The desire to invest in family companies is understandable. Their strengths are manifold and well documented: solid balance sheets, financial prudence, and high rein-vestment of profits, to name just a few. For Alain, however, there are even more valuable aspects of family firms that are difficult to put numbers against, such as a forward-looking mindset. ‘They need to pass on the business to the next generation,’ he says. ‘So they think about the next decade more than the next quarter.’
This is what Alain refers to as ‘stewardship values’, something that is powerfully combined with entrepreneurship within business-owning families. ‘For families, this is about more than just wealth; it is about family values, family identity,’ he says. Stewardship also extends beyond the company itself and touches on the wider world in which the company operates. ‘When you’ve got your name attached to the company, you think twice before taking an environmental or social risk,’ he explains, ‘because this is your name that will be attached to it.’ Not only is that good for society and the environment; it’s also ‘a fantastic shield for minority shareholders.’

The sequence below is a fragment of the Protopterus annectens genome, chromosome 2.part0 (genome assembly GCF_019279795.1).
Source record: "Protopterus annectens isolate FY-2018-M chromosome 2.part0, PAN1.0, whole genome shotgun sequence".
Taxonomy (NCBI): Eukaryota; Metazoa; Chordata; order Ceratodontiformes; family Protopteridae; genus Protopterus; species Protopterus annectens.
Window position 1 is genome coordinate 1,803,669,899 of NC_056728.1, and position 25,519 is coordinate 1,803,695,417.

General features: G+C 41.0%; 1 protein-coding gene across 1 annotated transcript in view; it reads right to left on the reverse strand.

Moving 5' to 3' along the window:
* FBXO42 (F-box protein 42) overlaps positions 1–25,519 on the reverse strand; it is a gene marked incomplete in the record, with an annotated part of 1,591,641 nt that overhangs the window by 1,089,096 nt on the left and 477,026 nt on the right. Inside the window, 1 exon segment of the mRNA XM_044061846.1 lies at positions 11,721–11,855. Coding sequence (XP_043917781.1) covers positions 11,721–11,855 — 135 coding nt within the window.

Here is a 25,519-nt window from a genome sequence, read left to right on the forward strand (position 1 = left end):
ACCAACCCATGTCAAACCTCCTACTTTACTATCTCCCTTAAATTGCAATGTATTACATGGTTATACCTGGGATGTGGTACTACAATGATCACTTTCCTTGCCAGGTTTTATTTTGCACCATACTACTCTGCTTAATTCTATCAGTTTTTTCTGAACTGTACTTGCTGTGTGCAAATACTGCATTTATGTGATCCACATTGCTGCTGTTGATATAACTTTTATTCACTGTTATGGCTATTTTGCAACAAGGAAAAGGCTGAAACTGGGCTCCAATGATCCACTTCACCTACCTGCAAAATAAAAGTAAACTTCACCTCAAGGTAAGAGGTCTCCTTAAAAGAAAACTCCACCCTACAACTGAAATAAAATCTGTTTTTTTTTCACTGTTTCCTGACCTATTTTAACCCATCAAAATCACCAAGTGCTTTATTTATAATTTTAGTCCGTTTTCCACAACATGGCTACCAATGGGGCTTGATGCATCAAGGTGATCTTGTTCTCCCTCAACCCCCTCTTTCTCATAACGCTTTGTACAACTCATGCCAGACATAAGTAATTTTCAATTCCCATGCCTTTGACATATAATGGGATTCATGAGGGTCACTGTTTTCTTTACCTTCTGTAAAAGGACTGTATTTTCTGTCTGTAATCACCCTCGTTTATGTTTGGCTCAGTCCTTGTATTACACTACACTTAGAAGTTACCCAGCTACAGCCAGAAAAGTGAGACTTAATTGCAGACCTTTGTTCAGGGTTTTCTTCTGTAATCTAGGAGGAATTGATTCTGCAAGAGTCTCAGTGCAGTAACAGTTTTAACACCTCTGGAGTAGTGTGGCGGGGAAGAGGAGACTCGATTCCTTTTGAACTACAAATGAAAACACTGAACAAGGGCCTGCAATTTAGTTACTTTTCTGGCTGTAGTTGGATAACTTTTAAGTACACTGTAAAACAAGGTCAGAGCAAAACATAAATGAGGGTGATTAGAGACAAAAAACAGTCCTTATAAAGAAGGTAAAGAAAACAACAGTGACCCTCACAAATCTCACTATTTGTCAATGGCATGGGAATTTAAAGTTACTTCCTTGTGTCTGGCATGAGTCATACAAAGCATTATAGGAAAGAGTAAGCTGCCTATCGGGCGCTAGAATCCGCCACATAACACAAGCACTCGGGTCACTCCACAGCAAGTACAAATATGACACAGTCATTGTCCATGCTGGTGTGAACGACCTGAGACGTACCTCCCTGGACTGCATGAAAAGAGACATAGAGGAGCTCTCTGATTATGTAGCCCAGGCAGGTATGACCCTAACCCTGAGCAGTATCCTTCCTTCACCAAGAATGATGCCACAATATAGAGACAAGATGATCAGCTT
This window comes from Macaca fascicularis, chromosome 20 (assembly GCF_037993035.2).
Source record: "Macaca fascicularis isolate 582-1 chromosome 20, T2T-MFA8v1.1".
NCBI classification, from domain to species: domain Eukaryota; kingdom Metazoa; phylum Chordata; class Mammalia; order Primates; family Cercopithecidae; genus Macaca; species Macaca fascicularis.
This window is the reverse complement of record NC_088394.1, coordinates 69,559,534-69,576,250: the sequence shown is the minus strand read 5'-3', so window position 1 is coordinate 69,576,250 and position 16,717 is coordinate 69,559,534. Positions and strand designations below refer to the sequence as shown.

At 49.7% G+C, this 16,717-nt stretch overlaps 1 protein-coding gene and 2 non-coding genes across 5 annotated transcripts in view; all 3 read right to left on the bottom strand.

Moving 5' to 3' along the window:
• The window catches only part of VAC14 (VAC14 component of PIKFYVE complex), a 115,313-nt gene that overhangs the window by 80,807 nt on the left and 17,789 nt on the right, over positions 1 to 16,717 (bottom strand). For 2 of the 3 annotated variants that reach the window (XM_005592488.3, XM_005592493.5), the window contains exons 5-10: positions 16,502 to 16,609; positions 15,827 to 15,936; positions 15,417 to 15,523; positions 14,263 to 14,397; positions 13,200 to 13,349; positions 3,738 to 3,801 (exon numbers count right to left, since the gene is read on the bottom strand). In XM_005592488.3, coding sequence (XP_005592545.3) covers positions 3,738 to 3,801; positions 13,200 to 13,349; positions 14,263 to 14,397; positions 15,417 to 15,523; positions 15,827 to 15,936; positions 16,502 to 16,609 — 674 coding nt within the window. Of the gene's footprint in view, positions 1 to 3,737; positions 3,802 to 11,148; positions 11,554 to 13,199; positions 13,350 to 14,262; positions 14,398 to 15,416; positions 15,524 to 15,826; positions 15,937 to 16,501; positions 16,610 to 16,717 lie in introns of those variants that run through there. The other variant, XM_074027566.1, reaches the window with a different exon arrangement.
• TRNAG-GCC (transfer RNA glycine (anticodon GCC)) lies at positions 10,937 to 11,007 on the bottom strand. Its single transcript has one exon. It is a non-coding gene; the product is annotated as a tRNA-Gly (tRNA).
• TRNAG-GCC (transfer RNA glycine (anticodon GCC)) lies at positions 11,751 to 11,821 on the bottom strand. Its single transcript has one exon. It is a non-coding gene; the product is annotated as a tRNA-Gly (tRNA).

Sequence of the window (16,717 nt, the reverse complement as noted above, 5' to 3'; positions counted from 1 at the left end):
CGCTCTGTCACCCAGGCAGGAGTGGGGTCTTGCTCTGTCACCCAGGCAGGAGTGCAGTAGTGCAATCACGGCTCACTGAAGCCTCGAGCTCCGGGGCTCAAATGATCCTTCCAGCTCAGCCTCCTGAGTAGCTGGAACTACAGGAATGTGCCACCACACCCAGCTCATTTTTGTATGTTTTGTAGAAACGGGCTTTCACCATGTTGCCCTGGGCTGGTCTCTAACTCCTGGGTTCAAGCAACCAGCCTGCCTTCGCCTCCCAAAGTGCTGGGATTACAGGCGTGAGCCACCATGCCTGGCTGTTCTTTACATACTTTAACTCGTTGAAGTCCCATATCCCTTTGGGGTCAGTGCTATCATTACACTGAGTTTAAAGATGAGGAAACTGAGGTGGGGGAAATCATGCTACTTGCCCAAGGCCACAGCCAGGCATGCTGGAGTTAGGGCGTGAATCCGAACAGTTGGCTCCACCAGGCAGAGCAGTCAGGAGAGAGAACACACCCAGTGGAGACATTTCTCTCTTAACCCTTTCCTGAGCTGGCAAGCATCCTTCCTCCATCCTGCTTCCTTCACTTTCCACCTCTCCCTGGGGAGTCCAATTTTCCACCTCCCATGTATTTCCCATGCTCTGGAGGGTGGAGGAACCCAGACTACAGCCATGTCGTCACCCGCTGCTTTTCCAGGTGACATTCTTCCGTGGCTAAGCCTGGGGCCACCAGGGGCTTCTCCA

However, family companies also suffer from specific weaknesses that can make them riskier investments. One of the main dangers is not necessarily unique to family businesses, but is a common issue with them: the danger of a dominant shareholder. If there is a powerful central figure at the heart of the company, Alain says, there is always ‘a risk of a lack of alignment with minority shareholders’.
Another area of possible risk is succession planning, with the transition from one generation to another holding the potential to create turbulence and instability. To guarantee the long-term prosperity of a business-owning family across generations, strong governance is key. This is why it’s crucial to take an active approach to investing in such companies, ensuring the pitfalls are avoided in this otherwise attractive investment landscape.